Mos Def, A$AP Rocky, Christian Combs and Others Attend Rick Owens' Smoke-Filled Paris Show
Featuring 'Battlestar Galactica' motifs and huge cherry bomb fireworks.
Rick Owens isn’t one to join the crowd — except when it comes to a front row. Following suit with many of the other designers here at Paris Men's Fashion Week, he filled the prime seating with the rap and hip-hop community: Mos Def, A$AP Rocky, Christian Combs, Quincy Brown and Kareem Biggs among others. Owens' wife Michele Lamy, the woman so cool it’s scary, entertained the group pre-show.
Combs, who has starred in both Tommy Hilfiger and Dolce & Gabbana campaigns, was wearing a New York City designer by the name of Murder Bravado and attending his second Rick Owens show. “It’s definitely a better vibe than in January. Really looking forward to this, because last time I was late, and I didn’t get to see it all.” The famous offspring of Sean Combs will be back in the States and at work in a few days, busy with the drop of his new video for his "Love U Better" song, a collaboration with Chris Brown and releasing his first mix tape called 90’s Baby.
For Brown, Combs' half-brother, the show was a first. In a head-to-toe look by up-and-coming French designer Sadak, Brown could not contain his enthusiasm about Paris.
“I’m blown away. Every show comes with its own new world as if you aren’t in Paris anymore. But that’s what designers do, they push the envelope.” Along with his regular appearance on the show Star, Brown just released two songs: "Snuggle Up” and “Your Crazy I’m Fine." He’s also working on a Netflix Christmas film where he stars alongside Kat Graham.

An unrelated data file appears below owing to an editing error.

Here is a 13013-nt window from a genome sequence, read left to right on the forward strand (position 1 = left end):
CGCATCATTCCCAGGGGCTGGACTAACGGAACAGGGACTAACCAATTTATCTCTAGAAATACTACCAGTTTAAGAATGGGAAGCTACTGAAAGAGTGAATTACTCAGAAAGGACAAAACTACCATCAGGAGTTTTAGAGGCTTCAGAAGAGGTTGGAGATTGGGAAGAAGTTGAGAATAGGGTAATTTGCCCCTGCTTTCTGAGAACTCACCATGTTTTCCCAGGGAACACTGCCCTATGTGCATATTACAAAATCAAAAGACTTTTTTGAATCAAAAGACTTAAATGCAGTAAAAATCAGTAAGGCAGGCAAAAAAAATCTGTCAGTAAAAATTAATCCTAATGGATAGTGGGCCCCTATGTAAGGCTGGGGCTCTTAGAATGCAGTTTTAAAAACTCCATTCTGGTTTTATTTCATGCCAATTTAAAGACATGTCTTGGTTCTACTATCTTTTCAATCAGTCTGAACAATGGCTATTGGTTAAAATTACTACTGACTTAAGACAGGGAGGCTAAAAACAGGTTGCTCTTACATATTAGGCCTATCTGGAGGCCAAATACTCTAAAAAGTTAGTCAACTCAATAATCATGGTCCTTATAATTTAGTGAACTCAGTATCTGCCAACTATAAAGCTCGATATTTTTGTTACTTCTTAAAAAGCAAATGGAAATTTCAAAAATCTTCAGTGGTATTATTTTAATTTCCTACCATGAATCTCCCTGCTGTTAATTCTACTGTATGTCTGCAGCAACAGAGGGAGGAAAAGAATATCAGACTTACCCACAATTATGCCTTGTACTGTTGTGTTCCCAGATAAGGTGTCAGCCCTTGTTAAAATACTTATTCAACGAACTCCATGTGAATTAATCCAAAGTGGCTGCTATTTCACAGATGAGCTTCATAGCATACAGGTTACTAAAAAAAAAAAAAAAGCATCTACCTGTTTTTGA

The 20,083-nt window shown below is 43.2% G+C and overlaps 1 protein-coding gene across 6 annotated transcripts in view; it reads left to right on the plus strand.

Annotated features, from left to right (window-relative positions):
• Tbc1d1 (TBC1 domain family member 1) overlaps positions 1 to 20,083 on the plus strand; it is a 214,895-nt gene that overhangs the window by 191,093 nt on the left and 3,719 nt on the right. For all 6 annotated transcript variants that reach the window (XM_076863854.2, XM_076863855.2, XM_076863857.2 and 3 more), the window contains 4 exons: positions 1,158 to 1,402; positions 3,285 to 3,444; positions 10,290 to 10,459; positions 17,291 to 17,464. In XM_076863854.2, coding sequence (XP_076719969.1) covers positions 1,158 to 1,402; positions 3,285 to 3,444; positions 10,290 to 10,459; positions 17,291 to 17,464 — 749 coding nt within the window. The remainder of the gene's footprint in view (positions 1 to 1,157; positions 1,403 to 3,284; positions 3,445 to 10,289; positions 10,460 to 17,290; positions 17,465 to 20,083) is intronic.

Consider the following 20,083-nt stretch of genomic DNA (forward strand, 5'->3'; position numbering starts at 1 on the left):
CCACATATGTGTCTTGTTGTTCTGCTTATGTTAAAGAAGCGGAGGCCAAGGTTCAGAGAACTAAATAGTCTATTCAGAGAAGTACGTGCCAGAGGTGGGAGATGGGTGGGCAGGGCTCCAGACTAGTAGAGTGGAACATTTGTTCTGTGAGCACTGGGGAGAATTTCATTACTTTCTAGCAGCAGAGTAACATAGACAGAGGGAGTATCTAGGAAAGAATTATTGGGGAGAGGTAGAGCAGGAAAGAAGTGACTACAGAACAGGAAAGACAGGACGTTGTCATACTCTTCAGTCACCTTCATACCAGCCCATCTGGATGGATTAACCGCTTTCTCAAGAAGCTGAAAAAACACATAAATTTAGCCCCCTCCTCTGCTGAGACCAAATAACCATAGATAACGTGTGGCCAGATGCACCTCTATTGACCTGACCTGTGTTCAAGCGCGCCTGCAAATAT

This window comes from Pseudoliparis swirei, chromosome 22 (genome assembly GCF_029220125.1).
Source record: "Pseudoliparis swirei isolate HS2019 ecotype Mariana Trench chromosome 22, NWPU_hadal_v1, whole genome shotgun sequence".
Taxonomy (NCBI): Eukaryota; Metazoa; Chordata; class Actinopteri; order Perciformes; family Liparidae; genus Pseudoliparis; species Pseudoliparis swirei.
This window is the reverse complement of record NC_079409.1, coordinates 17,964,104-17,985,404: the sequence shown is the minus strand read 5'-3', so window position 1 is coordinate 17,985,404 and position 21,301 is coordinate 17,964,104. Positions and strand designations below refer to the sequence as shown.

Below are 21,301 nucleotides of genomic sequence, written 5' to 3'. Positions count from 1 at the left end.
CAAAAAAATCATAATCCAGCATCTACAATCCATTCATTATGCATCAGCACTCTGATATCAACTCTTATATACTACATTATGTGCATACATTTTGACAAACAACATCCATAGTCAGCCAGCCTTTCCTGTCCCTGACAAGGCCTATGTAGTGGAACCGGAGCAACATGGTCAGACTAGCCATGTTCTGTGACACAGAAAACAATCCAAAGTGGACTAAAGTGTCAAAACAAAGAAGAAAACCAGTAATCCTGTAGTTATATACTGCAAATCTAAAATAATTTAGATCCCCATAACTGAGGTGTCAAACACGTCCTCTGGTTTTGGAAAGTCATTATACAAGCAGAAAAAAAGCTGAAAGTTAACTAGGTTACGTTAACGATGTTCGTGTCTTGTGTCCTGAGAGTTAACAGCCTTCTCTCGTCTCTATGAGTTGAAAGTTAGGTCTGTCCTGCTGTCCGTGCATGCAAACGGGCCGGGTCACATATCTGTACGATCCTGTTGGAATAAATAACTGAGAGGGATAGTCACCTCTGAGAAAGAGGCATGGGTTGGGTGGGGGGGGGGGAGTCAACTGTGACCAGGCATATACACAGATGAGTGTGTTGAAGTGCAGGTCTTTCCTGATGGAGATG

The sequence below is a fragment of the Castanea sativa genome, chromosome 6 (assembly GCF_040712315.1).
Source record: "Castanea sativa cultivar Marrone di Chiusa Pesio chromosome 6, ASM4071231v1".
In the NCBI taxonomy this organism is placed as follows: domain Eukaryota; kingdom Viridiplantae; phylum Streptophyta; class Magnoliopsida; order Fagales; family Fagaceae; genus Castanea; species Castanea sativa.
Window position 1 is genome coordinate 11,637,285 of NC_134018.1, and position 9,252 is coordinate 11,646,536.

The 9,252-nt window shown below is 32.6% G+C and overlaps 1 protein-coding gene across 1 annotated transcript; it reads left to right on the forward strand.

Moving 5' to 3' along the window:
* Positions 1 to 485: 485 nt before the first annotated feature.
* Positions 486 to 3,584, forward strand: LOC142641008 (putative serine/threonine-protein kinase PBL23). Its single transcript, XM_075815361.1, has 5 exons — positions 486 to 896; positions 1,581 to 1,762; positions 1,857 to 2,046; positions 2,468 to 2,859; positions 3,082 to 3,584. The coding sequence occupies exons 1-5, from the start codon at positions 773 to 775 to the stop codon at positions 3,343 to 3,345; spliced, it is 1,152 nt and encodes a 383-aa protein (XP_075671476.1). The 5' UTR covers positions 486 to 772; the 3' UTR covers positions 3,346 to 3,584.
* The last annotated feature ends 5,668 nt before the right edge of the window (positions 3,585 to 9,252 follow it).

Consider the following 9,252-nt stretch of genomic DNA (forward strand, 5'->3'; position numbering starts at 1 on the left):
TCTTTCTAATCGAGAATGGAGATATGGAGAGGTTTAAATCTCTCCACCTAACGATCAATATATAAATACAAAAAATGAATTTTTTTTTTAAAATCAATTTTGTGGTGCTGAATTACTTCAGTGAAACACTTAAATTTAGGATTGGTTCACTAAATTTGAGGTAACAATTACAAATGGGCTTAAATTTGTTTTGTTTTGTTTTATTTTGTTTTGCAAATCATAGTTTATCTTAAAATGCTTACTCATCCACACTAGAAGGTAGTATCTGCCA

Boy, was he in for a treat. Owens showed outside in the plaza of his preferred Palais de Tokyo location. That in itself was a general indication that one of the five elements would come into play in a major way. Guests were advised to use the face-masks that served as the invitation, with the “protection civille” agents there “in case.” A handful of metal vitrines flanked the elevated runway that sliced through the plaza’s now-empty fountain that were ignited to revealed massive splays of colored smoke, first blue, yellow, pink and finally green. Just imagine nuclear-sized cherry bombs fireworks.
Some guests had better views than others. For those who missed it, it went something like this: a lineup of pretty wearables slashed and tied this way and T-shirts paired with baggy, wide-legged pants or shorts that more often than not had sewn-on waist treatments that resembled a jacket tied around the waist or an overall top dangling. Miscellaneous strings and straps flowed in the wind.
Next came out the Battlestar Galactica get-ups — garnering a guess on that, as Owens only allowed certain pubs any insight on his inspiration. The prism-shaped drawing on the invite came to life on long, tunic-style coats encrusted like armor with plastic geometric slices. These were often worn with nylon mesh masks that had massive, floor-length fringe made from plastic shards.
The last group Owens showed was typical Rick Owens in that it explored his favorite theme of protection. He fashioned a series of nylon tent structures to be worn on the body, some completely covered and others where the nylon was ripped off the plastic framing to expose the body underneath. Exposure may prove to be a new thing for Owens as one guest quipped leaving the show, “I think we were all just exposed to cancerous gas.” Anything for the love of fashion.